Preparing for your appointment

Whether you schedule an appointment with your primary care provider to talk about mental health concerns or you're referred to a mental health professional, such as a psychiatrist or psychologist, take steps to prepare for your appointment.

If possible, take a family member or friend along. Someone who has known you for a long time may be able to share important information, with your permission.

What you can do

Before your appointment, make a list of:

  • Any symptoms you or people close to you have noticed, and for how long

  • Key personal information, including traumatic events in your past and any current, major stressors

  • Your medical information, including other physical or mental health conditions

  • Any medications, vitamins, herbal products or other supplements you take, and their dosages

  • Questions to ask your doctor or mental health professional

Questions to ask may include:

  • What type of mental illness might I have?

  • Why can't I get over mental illness on my own?

  • How do you treat my type of mental illness?

  • Will talk therapy help?

  • Are there medications that might help?

  • How long will treatment take?

  • What can I do to help myself?

  • Do you have any brochures or other printed material that I can have?

  • What websites do you recommend?

Don't hesitate to ask any other questions during your appointment.

What to expect from your doctor

During your appointment, your doctor or mental health professional is likely to ask you questions about your mood, thoughts and behavior, such as:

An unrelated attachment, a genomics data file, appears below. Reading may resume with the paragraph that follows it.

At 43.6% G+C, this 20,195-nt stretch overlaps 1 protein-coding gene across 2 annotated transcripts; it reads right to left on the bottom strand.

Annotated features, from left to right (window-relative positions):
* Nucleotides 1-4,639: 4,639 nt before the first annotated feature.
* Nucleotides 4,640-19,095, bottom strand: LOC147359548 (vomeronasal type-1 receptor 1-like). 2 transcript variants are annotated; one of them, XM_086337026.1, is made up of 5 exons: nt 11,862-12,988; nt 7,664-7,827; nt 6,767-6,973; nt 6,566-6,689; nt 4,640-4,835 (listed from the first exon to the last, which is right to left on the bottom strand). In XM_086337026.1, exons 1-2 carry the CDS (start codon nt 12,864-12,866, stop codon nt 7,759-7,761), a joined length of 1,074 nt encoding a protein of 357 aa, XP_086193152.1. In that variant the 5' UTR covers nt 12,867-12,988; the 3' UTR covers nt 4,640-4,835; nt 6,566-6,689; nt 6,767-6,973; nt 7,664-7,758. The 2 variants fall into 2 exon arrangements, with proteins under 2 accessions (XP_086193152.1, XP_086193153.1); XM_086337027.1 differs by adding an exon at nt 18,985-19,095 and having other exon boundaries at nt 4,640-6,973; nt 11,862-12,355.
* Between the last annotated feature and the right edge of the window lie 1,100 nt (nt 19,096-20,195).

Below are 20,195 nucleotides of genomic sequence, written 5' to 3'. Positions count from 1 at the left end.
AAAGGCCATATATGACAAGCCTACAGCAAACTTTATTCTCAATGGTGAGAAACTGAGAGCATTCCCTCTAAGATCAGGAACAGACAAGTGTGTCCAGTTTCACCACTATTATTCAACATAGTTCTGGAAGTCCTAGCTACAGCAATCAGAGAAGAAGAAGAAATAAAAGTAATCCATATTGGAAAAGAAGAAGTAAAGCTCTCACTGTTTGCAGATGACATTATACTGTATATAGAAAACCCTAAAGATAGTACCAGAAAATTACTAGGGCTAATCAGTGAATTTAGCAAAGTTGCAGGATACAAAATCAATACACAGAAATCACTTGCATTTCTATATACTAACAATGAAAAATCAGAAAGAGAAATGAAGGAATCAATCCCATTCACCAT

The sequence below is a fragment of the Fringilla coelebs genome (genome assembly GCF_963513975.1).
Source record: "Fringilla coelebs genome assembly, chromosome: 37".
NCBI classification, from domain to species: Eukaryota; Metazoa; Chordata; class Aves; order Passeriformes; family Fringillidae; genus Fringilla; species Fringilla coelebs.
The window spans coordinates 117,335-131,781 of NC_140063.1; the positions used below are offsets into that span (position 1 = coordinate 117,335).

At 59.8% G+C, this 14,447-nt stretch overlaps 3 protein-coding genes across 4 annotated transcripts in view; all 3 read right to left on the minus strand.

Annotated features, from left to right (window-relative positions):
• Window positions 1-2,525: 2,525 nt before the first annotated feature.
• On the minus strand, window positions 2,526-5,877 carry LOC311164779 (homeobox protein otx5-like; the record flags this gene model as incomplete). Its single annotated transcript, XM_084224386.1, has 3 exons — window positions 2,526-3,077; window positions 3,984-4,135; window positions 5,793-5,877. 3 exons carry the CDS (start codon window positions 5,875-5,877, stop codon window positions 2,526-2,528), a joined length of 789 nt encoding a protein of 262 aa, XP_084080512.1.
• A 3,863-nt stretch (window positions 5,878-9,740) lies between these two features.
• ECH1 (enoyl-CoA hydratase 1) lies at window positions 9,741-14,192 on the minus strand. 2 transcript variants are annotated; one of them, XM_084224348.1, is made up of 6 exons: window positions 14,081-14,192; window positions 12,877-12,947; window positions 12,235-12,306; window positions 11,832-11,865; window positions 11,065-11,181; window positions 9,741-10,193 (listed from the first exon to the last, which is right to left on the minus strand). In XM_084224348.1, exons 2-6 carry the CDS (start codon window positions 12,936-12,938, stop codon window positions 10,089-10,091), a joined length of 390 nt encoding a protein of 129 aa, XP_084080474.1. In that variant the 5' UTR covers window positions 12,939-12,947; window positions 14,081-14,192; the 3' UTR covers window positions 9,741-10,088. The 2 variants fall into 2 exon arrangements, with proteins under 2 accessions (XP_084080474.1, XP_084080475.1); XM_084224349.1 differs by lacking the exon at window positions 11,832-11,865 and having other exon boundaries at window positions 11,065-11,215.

• When did you first notice symptoms?

  • How is your daily life affected by your symptoms?

  • What treatment, if any, have you had for mental illness?

  • What have you tried on your own to feel better or control your symptoms?

  • What things make you feel worse?

  • Have family members or friends commented on your mood or behavior?

  • Do you have blood relatives with a mental illness?

  • What do you hope to gain from treatment?

  • What medications or over-the-counter herbs and supplements do you take?

  • Do you drink alcohol or use recreational drugs?

Your doctor or mental health professional will ask additional questions based on your responses, symptoms and needs. Preparing and anticipating questions will help you make the most of your time with the doctor.

General summary

  1. No one can cure mental illnesses; however they can be managed That said there are treatments available for severe conditions like schizophrenia and bipolar disorder that allow sufferers to function more normally in society than they could before receiving treatment A brain disorder is something a person is born with not something he or she gets says the National Institute of Mental Health It's like having diabetes or high blood pressure: you're born with it but lifestyle choices affect how well you manage it You have to take your meds on schedule and pay attention to things that may trigger an episode in order to feel better by managing your symptoms.